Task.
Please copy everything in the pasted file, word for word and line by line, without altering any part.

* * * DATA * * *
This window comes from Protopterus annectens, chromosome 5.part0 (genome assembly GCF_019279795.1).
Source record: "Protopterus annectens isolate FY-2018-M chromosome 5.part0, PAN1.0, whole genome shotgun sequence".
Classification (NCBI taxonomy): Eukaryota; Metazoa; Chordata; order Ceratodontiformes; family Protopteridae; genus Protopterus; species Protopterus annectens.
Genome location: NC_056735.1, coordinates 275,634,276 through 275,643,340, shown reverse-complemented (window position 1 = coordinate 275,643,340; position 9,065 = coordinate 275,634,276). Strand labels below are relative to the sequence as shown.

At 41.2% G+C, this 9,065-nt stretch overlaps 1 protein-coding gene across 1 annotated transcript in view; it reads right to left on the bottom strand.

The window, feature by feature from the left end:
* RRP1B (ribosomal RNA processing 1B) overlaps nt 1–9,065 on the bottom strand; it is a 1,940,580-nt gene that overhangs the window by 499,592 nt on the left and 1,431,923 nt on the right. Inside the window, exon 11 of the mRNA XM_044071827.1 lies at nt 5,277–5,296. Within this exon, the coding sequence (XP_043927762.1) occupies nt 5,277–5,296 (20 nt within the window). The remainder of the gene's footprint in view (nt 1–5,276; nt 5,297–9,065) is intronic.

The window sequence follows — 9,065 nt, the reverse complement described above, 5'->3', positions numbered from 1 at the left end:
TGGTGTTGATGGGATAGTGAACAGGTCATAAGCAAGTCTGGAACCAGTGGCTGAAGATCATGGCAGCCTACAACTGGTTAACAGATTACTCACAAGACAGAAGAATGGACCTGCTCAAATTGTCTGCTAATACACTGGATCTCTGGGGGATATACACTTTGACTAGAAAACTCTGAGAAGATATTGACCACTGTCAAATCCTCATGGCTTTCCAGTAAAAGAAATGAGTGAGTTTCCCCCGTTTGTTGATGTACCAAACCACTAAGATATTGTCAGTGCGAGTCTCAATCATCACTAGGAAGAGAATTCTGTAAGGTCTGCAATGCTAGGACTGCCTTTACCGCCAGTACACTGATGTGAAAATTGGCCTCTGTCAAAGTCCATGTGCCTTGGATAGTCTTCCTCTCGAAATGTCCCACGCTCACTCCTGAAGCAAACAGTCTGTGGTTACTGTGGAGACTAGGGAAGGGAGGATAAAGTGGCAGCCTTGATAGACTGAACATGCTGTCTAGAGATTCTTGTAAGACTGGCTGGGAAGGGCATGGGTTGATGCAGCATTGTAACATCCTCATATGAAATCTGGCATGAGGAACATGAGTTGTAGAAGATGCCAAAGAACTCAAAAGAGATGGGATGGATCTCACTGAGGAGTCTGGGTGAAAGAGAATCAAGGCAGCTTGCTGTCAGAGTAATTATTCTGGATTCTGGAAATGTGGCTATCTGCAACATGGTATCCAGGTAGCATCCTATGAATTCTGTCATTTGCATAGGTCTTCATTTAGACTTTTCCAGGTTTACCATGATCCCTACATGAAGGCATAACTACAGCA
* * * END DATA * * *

This window comes from Protopterus annectens, chromosome 5.part0 (genome assembly GCF_019279795.1).
Source record: "Protopterus annectens isolate FY-2018-M chromosome 5.part0, PAN1.0, whole genome shotgun sequence".
Classification (NCBI taxonomy): Eukaryota; Metazoa; Chordata; order Ceratodontiformes; family Protopteridae; genus Protopterus; species Protopterus annectens.
Genome location: NC_056735.1, coordinates 275,634,276 through 275,643,340, shown reverse-complemented (window position 1 = coordinate 275,643,340; position 9,065 = coordinate 275,634,276). Strand labels below are relative to the sequence as shown.

At 41.2% G+C, this 9,065-nt stretch overlaps 1 protein-coding gene across 1 annotated transcript in view; it reads right to left on the bottom strand.

The window, feature by feature from the left end:
* RRP1B (ribosomal RNA processing 1B) overlaps nt 1–9,065 on the bottom strand; it is a 1,940,580-nt gene that overhangs the window by 499,592 nt on the left and 1,431,923 nt on the right. Inside the window, exon 11 of the mRNA XM_044071827.1 lies at nt 5,277–5,296. Within this exon, the coding sequence (XP_043927762.1) occupies nt 5,277–5,296 (20 nt within the window). The remainder of the gene's footprint in view (nt 1–5,276; nt 5,297–9,065) is intronic.

The window sequence follows — 9,065 nt, the reverse complement described above, 5'->3', positions numbered from 1 at the left end:
TGGTGTTGATGGGATAGTGAACAGGTCATAAGCAAGTCTGGAACCAGTGGCTGAAGATCATGGCAGCCTACAACTGGTTAACAGATTACTCACAAGACAGAAGAATGGACCTGCTCAAATTGTCTGCTAATACACTGGATCTCTGGGGGATATACACTTTGACTAGAAAACTCTGAGAAGATATTGACCACTGTCAAATCCTCATGGCTTTCCAGTAAAAGAAATGAGTGAGTTTCCCCCGTTTGTTGATGTACCAAACCACTAAGATATTGTCAGTGCGAGTCTCAATCATCACTAGGAAGAGAATTCTGTAAGGTCTGCAATGCTAGGACTGCCTTTACCGCCAGTACACTGATGTGAAAATTGGCCTCTGTCAAAGTCCATGTGCCTTGGATAGTCTTCCTCTCGAAATGTCCCACGCTCACTCCTGAAGCAAACAGTCTGTGGTTACTGTGGAGACTAGGGAAGGGAGGATAAAGTGGCAGCCTTGATAGACTGAACATGCTGTCTAGAGATTCTTGTAAGACTGGCTGGGAAGGGCATGGGTTGATGCAGCATTGTAACATCCTCATATGAAATCTGGCATGAGGAACATGAGTTGTAGAAGATGCCAAAGAACTCAAAAGAGATGGGATGGATCTCACTGAGGAGTCTGGGTGAAAGAGAATCAAGGCAGCTTGCTGTCAGAGTAATTATTCTGGATTCTGGAAATGTGGCTATCTGCAACATGGTATCCAGGTAGCATCCTATGAATTCTGTCATTTGCATAGGTCTTCATTTAGACTTTTCCAGGTTTACCATGATCCCTACATGAAGGCATAACTACAGCA